Last week, as part of an inspired eating expedition across northwest Italy, Cristiano Bonino and I visited Erede di Chiappone Armando, a four-generation-old winery in Nizza Monferrato in the Provincia di Asti.
Even if you haven’t visited, you know Asti wines: Barbera, Dolcetto and fraternal twins Asti Spumante and Moscato d’Asti all come from here.
Tracing the gently rolling hills of this sun-kissed part of Piedmont, we ascended to the hilltop home of the Chiappones. The fourth generation of this winemaking family, Daniele, was first out to greet us. Over lunch around the farm table with his sister, father and mother, we tasted the family’s Angel, a blend of dolcetto, cortese and Chardonnay, a rosé named Rosita, and their signature Barbera.
Late September is peak harvest time, so the family works around the clock. But as Italian culture wisely and healthily mandates, they paused for pranzo – to break bread and share their story with us.
Daniele’s father Franco, seated beside him, is son of Armando, the second generation. The bottle bears his name. Born in 1908, Armando was one of seven brothers. He achieved a sixth-grade education, which in the ‘20s was considered advanced. “Most children studied through the third grade and then went into the fields,” explained Daniele.
But Armando was smart and had vision. He learned the rhythm of nature and respect for the land, and he grew their business. Under the first Chiappone, Michele, it was a substantially smaller diversified farm, typical of the day.
During the industrial boom of the ‘50s, many farmers fled the fields for nearby Torino and the Fiat assembly line. “There used to be 30 wineries in Nizza,” Franco said. “Now there are three.”
Both Franco and Daniele left the land – for war and university respectively – but each came back. Had they ever felt conflicted? Trapped by their legacy? All responses suggested a peaceful sense of destiny. No screaming or kicking – just quiet belonging.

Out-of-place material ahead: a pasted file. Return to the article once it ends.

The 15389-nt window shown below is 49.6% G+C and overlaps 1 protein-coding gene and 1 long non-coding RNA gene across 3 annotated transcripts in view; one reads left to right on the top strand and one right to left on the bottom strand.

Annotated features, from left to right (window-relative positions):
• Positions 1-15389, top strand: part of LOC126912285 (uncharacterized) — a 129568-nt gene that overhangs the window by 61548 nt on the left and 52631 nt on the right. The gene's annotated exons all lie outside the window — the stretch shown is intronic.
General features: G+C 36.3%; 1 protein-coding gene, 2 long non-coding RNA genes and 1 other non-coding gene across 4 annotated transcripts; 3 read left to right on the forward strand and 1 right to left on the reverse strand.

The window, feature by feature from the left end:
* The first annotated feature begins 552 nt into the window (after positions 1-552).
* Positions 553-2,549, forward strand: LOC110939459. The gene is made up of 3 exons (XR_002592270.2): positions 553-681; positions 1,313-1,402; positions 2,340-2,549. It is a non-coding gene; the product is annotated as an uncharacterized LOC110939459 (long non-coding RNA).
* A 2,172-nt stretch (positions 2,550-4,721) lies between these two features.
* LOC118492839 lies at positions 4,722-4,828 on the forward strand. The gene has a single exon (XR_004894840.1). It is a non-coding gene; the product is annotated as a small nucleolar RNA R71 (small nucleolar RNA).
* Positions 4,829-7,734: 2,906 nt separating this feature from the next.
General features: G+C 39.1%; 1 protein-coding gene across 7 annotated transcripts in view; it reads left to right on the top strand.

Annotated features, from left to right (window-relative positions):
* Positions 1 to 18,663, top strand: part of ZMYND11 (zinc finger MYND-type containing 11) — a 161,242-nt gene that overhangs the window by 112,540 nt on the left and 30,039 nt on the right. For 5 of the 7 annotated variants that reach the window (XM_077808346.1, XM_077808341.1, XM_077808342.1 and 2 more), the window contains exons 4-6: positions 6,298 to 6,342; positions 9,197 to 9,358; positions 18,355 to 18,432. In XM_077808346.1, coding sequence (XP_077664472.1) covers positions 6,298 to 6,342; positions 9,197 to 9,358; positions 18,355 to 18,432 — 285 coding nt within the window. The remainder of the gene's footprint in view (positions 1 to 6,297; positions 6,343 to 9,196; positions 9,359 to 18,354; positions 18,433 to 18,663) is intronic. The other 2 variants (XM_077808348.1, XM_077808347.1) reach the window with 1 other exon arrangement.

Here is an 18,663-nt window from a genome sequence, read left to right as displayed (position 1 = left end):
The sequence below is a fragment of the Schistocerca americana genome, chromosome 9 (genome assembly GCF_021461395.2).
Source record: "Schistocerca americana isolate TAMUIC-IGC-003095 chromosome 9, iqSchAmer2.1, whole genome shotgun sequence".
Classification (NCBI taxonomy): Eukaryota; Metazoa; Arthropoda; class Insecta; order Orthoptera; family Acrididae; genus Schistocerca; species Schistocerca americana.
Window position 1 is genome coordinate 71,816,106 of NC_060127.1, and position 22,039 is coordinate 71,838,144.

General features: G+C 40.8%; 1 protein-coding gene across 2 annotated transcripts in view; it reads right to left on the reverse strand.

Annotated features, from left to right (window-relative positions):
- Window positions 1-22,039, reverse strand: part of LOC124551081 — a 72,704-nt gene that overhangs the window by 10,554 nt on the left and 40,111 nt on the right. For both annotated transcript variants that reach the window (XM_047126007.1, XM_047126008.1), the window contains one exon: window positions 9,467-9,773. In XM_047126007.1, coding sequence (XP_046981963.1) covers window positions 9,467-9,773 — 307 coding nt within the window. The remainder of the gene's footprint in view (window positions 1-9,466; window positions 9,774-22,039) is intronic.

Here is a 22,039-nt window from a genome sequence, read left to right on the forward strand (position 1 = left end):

After lunch, Daniele showed us his cellar. He let me climb the ladder on one of the tanks and stick my head into the sealed heap of freshly de-stemmed dolcetto. It was a hypnotic symphony of soil, bark and fruit. I wanted to dive in.
“If you just grow grapes, your work is done after the harvest,” Daniele explained. “But if you make wine, you never stop. Fifteen days after the harvest—that’s when we play our cards for the entire year.”
In the fields, Franco and the Chiappones’ seasonal workers were snipping voluptuous bunches of dolcetto like a Fiat assembly line – except a beautiful, fresh-air one with Nature providing the parts.
Each bundle, fresh off the vine and warm in my hand, seemed poised to burst into a Verdi chorus.
This Examiner had never been that close to the vine. Certainly, I don’t wish to over-romanticize the process. The weather was optimal that day.
“In the rain when you are fighting off the mushroom and everything is heavy and your feet get stuck in the mud, it’s not so easy,” Daniele said. But he said it with a merry smile.
“Armando taught us that the harvest is under the sky. You must be flexible.”
Rain or shine, grape harvesting is back-breaking, repetitive work that must be completed on a tight timeline. Nonetheless, under the Piedmontese sun, flanked by generations of cheerful and committed Chiappones, I didn’t want to stop.